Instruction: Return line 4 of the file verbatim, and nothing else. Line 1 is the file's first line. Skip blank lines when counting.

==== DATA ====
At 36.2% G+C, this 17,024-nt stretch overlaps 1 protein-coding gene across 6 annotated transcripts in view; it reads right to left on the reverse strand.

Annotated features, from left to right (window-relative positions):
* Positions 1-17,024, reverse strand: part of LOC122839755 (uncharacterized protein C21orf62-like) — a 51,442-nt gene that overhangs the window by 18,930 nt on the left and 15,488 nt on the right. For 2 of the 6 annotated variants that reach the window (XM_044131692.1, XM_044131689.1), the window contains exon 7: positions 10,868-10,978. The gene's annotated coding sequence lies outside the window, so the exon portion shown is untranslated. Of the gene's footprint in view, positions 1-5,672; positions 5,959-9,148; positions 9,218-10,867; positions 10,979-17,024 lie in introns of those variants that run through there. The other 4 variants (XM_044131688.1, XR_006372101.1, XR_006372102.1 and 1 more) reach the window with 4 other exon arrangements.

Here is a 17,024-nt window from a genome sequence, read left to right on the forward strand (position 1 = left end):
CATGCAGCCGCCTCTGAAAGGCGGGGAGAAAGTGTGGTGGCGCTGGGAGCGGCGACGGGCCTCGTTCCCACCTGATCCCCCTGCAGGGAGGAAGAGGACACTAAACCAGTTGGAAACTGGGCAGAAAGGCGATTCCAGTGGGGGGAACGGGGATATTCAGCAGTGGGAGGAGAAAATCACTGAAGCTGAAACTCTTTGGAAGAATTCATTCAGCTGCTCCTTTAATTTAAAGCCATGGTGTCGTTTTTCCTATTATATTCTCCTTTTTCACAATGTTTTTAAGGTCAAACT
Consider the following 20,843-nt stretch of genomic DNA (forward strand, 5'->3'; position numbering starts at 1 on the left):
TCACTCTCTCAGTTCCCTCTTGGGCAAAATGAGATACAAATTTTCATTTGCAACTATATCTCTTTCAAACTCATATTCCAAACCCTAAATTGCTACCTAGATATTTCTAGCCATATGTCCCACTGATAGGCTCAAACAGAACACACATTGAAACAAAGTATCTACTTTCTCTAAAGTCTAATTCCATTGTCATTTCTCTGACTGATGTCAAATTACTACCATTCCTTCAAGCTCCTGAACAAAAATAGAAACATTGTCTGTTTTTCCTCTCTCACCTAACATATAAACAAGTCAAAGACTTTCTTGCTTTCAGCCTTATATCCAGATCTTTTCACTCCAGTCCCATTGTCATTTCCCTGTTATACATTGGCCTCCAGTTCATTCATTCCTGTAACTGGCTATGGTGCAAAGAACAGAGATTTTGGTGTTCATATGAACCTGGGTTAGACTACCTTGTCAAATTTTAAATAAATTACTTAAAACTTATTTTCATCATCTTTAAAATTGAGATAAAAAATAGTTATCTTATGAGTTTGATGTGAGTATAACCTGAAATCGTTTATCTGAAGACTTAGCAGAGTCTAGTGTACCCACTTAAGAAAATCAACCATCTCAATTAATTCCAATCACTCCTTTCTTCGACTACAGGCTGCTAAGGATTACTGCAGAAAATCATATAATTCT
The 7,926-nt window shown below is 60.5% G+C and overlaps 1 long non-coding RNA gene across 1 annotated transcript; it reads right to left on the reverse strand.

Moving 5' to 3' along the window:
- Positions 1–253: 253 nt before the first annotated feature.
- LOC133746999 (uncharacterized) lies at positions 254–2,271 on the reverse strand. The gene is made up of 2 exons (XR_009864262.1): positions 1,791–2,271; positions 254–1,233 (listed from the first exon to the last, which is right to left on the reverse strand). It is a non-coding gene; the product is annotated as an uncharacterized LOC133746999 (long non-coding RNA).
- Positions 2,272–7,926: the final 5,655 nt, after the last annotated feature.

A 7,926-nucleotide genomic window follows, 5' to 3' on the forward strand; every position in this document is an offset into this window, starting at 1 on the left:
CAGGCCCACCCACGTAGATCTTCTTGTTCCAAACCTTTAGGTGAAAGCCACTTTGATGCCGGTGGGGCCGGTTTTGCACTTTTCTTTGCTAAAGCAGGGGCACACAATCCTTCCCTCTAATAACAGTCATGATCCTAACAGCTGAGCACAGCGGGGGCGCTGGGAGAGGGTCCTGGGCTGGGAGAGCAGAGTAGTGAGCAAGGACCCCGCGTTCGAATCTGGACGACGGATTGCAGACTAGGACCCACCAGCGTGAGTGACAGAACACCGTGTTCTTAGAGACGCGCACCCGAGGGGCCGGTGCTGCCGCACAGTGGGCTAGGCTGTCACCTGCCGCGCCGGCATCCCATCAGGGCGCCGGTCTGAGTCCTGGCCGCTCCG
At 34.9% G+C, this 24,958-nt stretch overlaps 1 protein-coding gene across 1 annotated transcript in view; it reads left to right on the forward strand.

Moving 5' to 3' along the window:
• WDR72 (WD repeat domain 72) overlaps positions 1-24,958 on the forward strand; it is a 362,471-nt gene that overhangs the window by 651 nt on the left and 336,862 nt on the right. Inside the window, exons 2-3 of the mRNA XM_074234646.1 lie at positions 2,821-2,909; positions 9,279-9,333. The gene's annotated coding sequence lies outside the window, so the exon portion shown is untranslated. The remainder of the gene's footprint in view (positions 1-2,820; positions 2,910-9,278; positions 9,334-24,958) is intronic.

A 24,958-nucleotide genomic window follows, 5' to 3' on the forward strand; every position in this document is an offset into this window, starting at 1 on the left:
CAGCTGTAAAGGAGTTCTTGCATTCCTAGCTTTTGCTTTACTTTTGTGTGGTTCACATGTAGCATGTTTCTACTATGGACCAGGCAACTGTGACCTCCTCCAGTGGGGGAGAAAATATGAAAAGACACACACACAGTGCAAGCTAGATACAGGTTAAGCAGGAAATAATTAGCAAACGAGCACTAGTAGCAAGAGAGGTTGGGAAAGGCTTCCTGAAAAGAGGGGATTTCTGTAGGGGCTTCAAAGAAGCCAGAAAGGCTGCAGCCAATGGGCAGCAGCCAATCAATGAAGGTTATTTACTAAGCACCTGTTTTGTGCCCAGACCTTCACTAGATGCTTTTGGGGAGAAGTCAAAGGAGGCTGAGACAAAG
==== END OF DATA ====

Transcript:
Here is a 17,024-nt window from a genome sequence, read left to right on the forward strand (position 1 = left end):